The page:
Georgia’s status as a post-Soviet democratic leader is under challenge. A flawed presidential election, use of force against protesters, and political manipulations by the secretive billionaire who heads the ruling Georgian Dream Party have strained public confidence and brought mounting public protests. Domestic calm may hinge on improving political dialogue and conducting free and fair parliamentary elections in fall, 2020.
Independent Georgia has made substantial democratic progress, aided by multiparty elections, robust civil society organizations, and media freedoms. In 2003 the Rose Revolution—a peaceful uprising against political stagnation—accelerated democratic momentum. Now Georgians may again be tiring of poor governance and lack of transparency. A National Democratic Institute poll last July found that 60 percent of respondents evaluate the performance of the current government as “bad.”
Democratic momentum persisted until last year’s presidential election. National Democratic Institute observers cited aggressive, personalized, and unprecedented attacks by senior state officials against the country’s most respected civil society organizations, “abuse of administrative resources,” and the lack of a level playing field, even though “fundamental freedoms of expression, assembly, and association” were largely respected.
Some hoped the flawed election was an aberrant democratic setback, but perhaps not.
Last June, Interior Ministry forces used disproportionate force, including rubber bullets, against anti-government protesters, partially blinding two. More than one hundred participants were hospitalized. In an insensitive step last September, the ruling Georgian Dream party promoted the interior minister to prime minister rather than hold him accountable for the June excesses.
Beyond these measures what has caused unrest and democratic backsliding?
One factor is the role of Bidzina Ivanishvili, a one-time tycoon in Russia who returned home and entered politics. He founded and has bankrolled the Georgian Dream coalition, and in 2012 he led it to victory in parliamentary elections. After a brief stint as prime minister, Ivanishvili left government but still pulls strings behind the scene, rendering some promising leaders powerless. Ministers come and go mainly at his whim. Most have a security background or are part of Ivanishvili’s trusted inner circle.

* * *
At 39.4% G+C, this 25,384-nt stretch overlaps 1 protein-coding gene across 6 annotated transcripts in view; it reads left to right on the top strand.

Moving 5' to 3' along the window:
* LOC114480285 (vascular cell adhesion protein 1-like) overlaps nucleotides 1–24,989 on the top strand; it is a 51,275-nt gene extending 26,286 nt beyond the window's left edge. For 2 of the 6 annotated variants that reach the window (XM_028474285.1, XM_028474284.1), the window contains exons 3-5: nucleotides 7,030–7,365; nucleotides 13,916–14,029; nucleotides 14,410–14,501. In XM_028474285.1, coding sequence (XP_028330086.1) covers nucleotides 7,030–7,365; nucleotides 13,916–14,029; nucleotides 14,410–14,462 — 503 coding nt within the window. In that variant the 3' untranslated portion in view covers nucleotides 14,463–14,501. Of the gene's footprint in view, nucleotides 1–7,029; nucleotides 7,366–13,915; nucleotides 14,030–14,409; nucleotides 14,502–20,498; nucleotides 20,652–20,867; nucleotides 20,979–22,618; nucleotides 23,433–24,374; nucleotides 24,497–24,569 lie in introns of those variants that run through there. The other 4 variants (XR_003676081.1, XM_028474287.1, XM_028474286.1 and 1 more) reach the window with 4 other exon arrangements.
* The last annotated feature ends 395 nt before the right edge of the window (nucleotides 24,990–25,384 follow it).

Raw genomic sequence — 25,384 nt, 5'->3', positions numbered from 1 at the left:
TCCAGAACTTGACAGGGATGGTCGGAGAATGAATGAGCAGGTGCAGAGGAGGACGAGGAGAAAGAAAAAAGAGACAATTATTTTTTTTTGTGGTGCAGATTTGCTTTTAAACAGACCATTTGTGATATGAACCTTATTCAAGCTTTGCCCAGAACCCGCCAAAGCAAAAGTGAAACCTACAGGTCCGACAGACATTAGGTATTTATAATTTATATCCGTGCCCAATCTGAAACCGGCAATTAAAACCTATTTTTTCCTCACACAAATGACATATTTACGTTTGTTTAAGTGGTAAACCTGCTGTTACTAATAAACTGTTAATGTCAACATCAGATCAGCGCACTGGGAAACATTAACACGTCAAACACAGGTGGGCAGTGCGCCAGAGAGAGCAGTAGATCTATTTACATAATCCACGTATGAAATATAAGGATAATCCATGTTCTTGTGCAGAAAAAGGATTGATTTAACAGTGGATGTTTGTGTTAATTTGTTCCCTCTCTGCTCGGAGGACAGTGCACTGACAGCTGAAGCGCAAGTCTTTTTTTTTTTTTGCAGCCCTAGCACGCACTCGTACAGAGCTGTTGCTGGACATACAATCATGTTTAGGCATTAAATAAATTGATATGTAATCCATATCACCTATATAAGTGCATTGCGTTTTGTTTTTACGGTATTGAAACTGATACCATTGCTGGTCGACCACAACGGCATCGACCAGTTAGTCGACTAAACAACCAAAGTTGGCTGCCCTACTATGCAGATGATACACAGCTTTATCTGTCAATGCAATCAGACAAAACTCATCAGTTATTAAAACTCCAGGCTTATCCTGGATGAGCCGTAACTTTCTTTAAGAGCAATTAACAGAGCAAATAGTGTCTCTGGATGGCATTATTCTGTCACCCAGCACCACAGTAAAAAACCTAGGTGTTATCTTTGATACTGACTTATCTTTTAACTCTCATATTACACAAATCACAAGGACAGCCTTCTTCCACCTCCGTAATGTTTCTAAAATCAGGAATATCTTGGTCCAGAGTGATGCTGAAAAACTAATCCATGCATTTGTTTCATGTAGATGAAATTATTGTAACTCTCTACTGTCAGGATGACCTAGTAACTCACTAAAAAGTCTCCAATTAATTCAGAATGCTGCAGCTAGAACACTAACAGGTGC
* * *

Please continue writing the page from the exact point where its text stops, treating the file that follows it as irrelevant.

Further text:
Another factor in the backsliding is a broken promise to reform the election system. In the wake of last June’s protests, Georgian Dream agreed that future parliamentary elections would be held on the basis of proportional representation rather than the current mixed system of proportional voting by party lists and majoritarian balloting in geographic districts. The latter aids candidates who have resources or support from regional power brokers.
This system has helped the well-financed Georgian Dream coalition gain a constitutional majority. Earlier this month, however, Georgian Dream votes in parliament were too few to pass the proposed change for next year’s parliamentary election. Many observers blame a change of heart by Ivanishvili. Disillusioned citizens took to the streets and the police again used heavy force, including water cannon, to disperse the crowds.
Economic frustrations are the third factor. Despite robust economic growth averaging 4.5 percent per year over the past decade, income inequality remains high. Progress on the planned, important deepwater port at Anaklia has come to a halt. Perceptions that the country is going in the wrong direction have climbed. The National Democratic Institute poll last summer found that the main concerns are economic—jobs, rising prices and inflation, and poverty. Some 21 percent of respondents say they are unemployed and looking for work. Instead of developing policies aimed at the root causes, the government is casting about for foreign scapegoats.
Large, sustained street protests seem to reflect a widening gap between the power and the people. In several countries, this type of situation has led to popular convulsions Georgians and their leader would need to look within if they were to prevent this from happening in Georgia. Dialogue with civil society and the political opposition would be needed along with more transparency and better governance. If the authorities keep using excessive force, and if economic growth does not benefit a wider swath of the population, citizens may keep taking to the streets.
Unceasing Russian propaganda against the European Union and NATO exploits these fissures and seeks to weaken Georgians’ westward vector. But public opinion is resilient; last summer’s National Democratic Institute poll found that 78 percent of respondents back Georgia’s pursuit of membership in the European Union, and 71 percent in NATO.
Georgia has come a long way toward creating a modern democratic state. Next year it has an opportunity to renew its democratic credentials by conducting a free and fair election. This could reduce any risk of decline toward an illiberal political system.
The West can help by stressing the urgency of democratic performance, and the importance of it for Georgia’s own domestic sake—and not as part of a balance sheet vis-a-vis Russia.
Denis Corboy was the director of the Caucasus Policy Institute, King’s College London, and EU ambassador to Georgia and Armenia. William Courtney is an adjunct senior fellow at the nonprofit, nonpartisan RAND Corporation, and was U.S. ambassador to Kazakhstan, Georgia and a U.S.-Soviet commission to implement the Threshold Test Ban Treaty. Kenneth Yalowitz is an adjunct professor at Georgetown University and Global Fellow at the Wilson Center, and was U.S. ambassador to Belarus and Georgia.